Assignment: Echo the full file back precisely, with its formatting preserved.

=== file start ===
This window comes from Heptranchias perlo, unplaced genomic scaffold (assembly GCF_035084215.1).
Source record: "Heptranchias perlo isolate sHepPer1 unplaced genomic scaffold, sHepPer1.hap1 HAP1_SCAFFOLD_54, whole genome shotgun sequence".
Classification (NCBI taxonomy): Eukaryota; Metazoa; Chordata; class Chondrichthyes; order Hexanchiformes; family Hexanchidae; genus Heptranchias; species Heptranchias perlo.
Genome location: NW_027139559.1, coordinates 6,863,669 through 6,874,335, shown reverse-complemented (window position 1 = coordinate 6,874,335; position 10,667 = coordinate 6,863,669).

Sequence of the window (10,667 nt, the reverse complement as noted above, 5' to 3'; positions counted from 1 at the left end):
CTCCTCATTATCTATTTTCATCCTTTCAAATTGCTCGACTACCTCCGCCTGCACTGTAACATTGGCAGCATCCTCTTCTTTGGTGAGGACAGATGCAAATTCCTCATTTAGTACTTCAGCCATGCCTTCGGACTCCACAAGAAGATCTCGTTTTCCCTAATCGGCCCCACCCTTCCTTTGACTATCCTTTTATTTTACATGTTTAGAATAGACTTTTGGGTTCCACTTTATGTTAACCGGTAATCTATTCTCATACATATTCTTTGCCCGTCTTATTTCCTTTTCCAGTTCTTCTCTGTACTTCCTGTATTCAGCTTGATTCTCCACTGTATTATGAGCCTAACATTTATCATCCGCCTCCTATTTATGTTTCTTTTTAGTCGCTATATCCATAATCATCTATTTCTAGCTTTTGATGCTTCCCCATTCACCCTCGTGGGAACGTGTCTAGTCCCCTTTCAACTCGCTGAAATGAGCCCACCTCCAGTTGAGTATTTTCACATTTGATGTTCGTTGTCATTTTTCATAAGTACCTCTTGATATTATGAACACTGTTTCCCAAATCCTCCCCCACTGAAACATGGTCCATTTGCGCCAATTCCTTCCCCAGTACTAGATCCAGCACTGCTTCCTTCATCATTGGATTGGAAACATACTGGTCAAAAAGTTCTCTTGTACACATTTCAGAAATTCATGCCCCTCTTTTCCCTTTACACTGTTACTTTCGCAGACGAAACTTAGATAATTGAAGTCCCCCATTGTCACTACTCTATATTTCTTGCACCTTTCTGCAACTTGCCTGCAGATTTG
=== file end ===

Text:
This window comes from Heptranchias perlo, unplaced genomic scaffold (assembly GCF_035084215.1).
Source record: "Heptranchias perlo isolate sHepPer1 unplaced genomic scaffold, sHepPer1.hap1 HAP1_SCAFFOLD_54, whole genome shotgun sequence".
Classification (NCBI taxonomy): Eukaryota; Metazoa; Chordata; class Chondrichthyes; order Hexanchiformes; family Hexanchidae; genus Heptranchias; species Heptranchias perlo.
Genome location: NW_027139559.1, coordinates 6,863,669 through 6,874,335, shown reverse-complemented (window position 1 = coordinate 6,874,335; position 10,667 = coordinate 6,863,669).

Sequence of the window (10,667 nt, the reverse complement as noted above, 5' to 3'; positions counted from 1 at the left end):
CTCCTCATTATCTATTTTCATCCTTTCAAATTGCTCGACTACCTCCGCCTGCACTGTAACATTGGCAGCATCCTCTTCTTTGGTGAGGACAGATGCAAATTCCTCATTTAGTACTTCAGCCATGCCTTCGGACTCCACAAGAAGATCTCGTTTTCCCTAATCGGCCCCACCCTTCCTTTGACTATCCTTTTATTTTACATGTTTAGAATAGACTTTTGGGTTCCACTTTATGTTAACCGGTAATCTATTCTCATACATATTCTTTGCCCGTCTTATTTCCTTTTCCAGTTCTTCTCTGTACTTCCTGTATTCAGCTTGATTCTCCACTGTATTATGAGCCTAACATTTATCATCCGCCTCCTATTTATGTTTCTTTTTAGTCGCTATATCCATAATCATCTATTTCTAGCTTTTGATGCTTCCCCATTCACCCTCGTGGGAACGTGTCTAGTCCCCTTTCAACTCGCTGAAATGAGCCCACCTCCAGTTGAGTATTTTCACATTTGATGTTCGTTGTCATTTTTCATAAGTACCTCTTGATATTATGAACACTGTTTCCCAAATCCTCCCCCACTGAAACATGGTCCATTTGCGCCAATTCCTTCCCCAGTACTAGATCCAGCACTGCTTCCTTCATCATTGGATTGGAAACATACTGGTCAAAAAGTTCTCTTGTACACATTTCAGAAATTCATGCCCCTCTTTTCCCTTTACACTGTTACTTTCGCAGACGAAACTTAGATAATTGAAGTCCCCCATTGTCACTACTCTATATTTCTTGCACCTTTCTGCAACTTGCCTGCAGATTTG